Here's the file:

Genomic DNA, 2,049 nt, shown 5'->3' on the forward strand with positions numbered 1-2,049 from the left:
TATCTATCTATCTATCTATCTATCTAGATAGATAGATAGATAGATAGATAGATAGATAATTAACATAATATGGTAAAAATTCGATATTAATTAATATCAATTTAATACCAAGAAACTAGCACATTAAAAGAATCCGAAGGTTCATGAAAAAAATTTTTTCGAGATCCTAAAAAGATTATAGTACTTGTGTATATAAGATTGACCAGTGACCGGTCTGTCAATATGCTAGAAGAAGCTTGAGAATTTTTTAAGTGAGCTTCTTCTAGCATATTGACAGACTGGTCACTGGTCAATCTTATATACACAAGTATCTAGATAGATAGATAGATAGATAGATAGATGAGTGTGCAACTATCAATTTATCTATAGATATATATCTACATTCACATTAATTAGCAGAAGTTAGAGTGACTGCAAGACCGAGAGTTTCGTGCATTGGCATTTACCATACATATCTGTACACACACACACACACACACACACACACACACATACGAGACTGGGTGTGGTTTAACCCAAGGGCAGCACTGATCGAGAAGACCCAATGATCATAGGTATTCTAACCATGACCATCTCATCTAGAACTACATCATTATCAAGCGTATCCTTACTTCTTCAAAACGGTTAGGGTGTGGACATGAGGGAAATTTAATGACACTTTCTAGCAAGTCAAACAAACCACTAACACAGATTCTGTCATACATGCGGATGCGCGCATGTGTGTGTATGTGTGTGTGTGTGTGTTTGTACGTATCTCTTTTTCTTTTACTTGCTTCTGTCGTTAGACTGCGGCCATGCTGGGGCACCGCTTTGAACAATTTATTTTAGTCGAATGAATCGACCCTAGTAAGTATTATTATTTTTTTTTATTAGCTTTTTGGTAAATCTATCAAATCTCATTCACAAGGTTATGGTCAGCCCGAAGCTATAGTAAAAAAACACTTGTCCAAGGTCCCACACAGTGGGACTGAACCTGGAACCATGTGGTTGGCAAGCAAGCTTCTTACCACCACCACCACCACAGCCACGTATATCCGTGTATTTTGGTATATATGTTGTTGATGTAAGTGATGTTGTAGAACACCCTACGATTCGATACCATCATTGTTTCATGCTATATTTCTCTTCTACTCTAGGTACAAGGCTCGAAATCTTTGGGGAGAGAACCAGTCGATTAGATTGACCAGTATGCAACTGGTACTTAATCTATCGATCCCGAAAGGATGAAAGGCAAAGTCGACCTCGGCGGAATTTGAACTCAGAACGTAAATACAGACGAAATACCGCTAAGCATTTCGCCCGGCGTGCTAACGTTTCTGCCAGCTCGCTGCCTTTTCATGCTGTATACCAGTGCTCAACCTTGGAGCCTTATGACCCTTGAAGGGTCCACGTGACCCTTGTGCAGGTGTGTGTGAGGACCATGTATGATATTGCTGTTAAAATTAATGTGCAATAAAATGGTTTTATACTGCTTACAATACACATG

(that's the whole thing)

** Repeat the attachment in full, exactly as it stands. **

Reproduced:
Genomic DNA, 2,049 nt, shown 5'->3' on the forward strand with positions numbered 1-2,049 from the left:
TATCTATCTATCTATCTATCTATCTAGATAGATAGATAGATAGATAGATAGATAGATAATTAACATAATATGGTAAAAATTCGATATTAATTAATATCAATTTAATACCAAGAAACTAGCACATTAAAAGAATCCGAAGGTTCATGAAAAAAATTTTTTCGAGATCCTAAAAAGATTATAGTACTTGTGTATATAAGATTGACCAGTGACCGGTCTGTCAATATGCTAGAAGAAGCTTGAGAATTTTTTAAGTGAGCTTCTTCTAGCATATTGACAGACTGGTCACTGGTCAATCTTATATACACAAGTATCTAGATAGATAGATAGATAGATAGATAGATGAGTGTGCAACTATCAATTTATCTATAGATATATATCTACATTCACATTAATTAGCAGAAGTTAGAGTGACTGCAAGACCGAGAGTTTCGTGCATTGGCATTTACCATACATATCTGTACACACACACACACACACACACACACACACACATACGAGACTGGGTGTGGTTTAACCCAAGGGCAGCACTGATCGAGAAGACCCAATGATCATAGGTATTCTAACCATGACCATCTCATCTAGAACTACATCATTATCAAGCGTATCCTTACTTCTTCAAAACGGTTAGGGTGTGGACATGAGGGAAATTTAATGACACTTTCTAGCAAGTCAAACAAACCACTAACACAGATTCTGTCATACATGCGGATGCGCGCATGTGTGTGTATGTGTGTGTGTGTGTGTTTGTACGTATCTCTTTTTCTTTTACTTGCTTCTGTCGTTAGACTGCGGCCATGCTGGGGCACCGCTTTGAACAATTTATTTTAGTCGAATGAATCGACCCTAGTAAGTATTATTATTTTTTTTTATTAGCTTTTTGGTAAATCTATCAAATCTCATTCACAAGGTTATGGTCAGCCCGAAGCTATAGTAAAAAAACACTTGTCCAAGGTCCCACACAGTGGGACTGAACCTGGAACCATGTGGTTGGCAAGCAAGCTTCTTACCACCACCACCACCACAGCCACGTATATCCGTGTATTTTGGTATATATGTTGTTGATGTAAGTGATGTTGTAGAACACCCTACGATTCGATACCATCATTGTTTCATGCTATATTTCTCTTCTACTCTAGGTACAAGGCTCGAAATCTTTGGGGAGAGAACCAGTCGATTAGATTGACCAGTATGCAACTGGTACTTAATCTATCGATCCCGAAAGGATGAAAGGCAAAGTCGACCTCGGCGGAATTTGAACTCAGAACGTAAATACAGACGAAATACCGCTAAGCATTTCGCCCGGCGTGCTAACGTTTCTGCCAGCTCGCTGCCTTTTCATGCTGTATACCAGTGCTCAACCTTGGAGCCTTATGACCCTTGAAGGGTCCACGTGACCCTTGTGCAGGTGTGTGTGAGGACCATGTATGATATTGCTGTTAAAATTAATGTGCAATAAAATGGTTTTATACTGCTTACAATACACATG